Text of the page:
I shall listen to the programme and then send then an email. I think it's irresponsible to frighten people in this way.

 
RLDavies
1262287.  Sat Nov 18, 2017 10:11 am Reply with quote

Ofcom is watching the BBC very closely right now when it comes to complaints regarding "editorial standards" (i.e. political bias and similar breaches of the broadcasting code). If you intend to complain, now's the best time.

https://www.ofcom.org.uk/__data/assets/pdf_file/0026/106856/bbc-complaints-handling-letter.pdf

 
GuyBarry
1262294.  Sat Nov 18, 2017 10:45 am Reply with quote

Thanks for that. I listened to the programme and the item was based on a genuine concern - that UC claimants on a regular weekly income can see their payments change from month to month depending on the number of weekly paydays, making budgeting difficult in some cases. (This didn't happen under tax credits, which were worked out on an annual basis, smoothing out such irregularities across the year.) The interviewee was correct to point this out.

But the presenter, Paul Lewis, made the claim more than once that the problem would be particularly acute because there are five Fridays in December, and this is simply wrong. Most people receiving a payment in December will have four weekly paydays in their assessment period.

The trouble with stuff like this is that is gets repeated over and over again on news bulletins. No doubt there are campaigners hearing these reports who will use them as further ammunition to attack the government's Universal Credit policy, while completely misunderstanding the issues involved.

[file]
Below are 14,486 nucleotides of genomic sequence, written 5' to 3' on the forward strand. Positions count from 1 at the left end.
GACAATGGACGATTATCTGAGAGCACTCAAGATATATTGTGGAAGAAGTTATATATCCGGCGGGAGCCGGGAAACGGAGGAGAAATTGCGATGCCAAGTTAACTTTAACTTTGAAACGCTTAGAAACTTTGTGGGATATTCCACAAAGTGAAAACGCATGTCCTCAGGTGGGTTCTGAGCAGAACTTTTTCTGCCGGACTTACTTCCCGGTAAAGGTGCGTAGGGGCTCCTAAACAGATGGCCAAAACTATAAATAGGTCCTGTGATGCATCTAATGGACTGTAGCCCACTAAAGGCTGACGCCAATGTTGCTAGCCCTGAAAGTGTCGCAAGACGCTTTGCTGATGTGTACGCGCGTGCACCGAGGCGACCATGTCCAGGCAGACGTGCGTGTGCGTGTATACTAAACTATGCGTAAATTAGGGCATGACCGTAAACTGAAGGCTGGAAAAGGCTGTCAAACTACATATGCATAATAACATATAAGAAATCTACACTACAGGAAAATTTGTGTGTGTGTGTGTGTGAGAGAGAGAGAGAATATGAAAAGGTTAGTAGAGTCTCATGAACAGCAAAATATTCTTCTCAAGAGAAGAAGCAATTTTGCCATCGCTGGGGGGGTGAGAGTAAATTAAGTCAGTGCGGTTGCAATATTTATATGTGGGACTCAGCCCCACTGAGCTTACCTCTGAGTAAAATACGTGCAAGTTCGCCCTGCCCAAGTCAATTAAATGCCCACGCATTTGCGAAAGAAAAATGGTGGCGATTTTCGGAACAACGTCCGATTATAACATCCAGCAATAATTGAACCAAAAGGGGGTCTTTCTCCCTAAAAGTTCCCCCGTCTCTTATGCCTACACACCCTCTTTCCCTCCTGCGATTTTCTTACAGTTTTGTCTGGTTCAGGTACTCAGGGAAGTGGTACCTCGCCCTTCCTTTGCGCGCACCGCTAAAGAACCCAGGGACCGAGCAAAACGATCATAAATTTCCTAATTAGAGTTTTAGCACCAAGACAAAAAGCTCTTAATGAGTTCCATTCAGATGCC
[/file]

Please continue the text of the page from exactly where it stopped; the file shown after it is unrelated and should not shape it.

GuyBarry
1263778.  Sat Nov 25, 2017 7:17 am Reply with quote

I'm pleased to say that this week's programme included an apology and a detailed correction, after some criticism in Parliament.

 
barbados
1263780.  Sat Nov 25, 2017 7:24 am Reply with quote

Itís not easy when people are only ever interested in the shock and awe type of story.

Another one this week has been the story about how we are all going to become cruel to animals when we leave the EU.
I just wish people would either report the story or say nothing

 
GuyBarry
1263782.  Sat Nov 25, 2017 7:29 am Reply with quote

barbados wrote:
Itís not easy when people are only ever interested in the shock and awe type of story.


Money Box is a generally well-respected programme and doesn't normally go in for scare stories. I think this one was a genuine mistake - the presenter said he had assumed (incorrectly) that the assessment period coincided with the calendar month for all claimants, rather than being different for each claimant. (Although a bit of elementary research would have shown otherwise.)

 
suze
1263785.  Sat Nov 25, 2017 7:41 am Reply with quote

barbados wrote:
Another one this week has been the story about how we are all going to become cruel to animals when we leave the EU.


That one is complicated, and since it's not the subject of this thread we shan't go into detail here.

But both sides are right, both sides are wrong. Michael Gove said all along - and has reiterated in recent days - that there will be new British legislation to give effect to animal sentience. (Although getting that legislation into an already overfull parliamentary calendar may prove tricky.)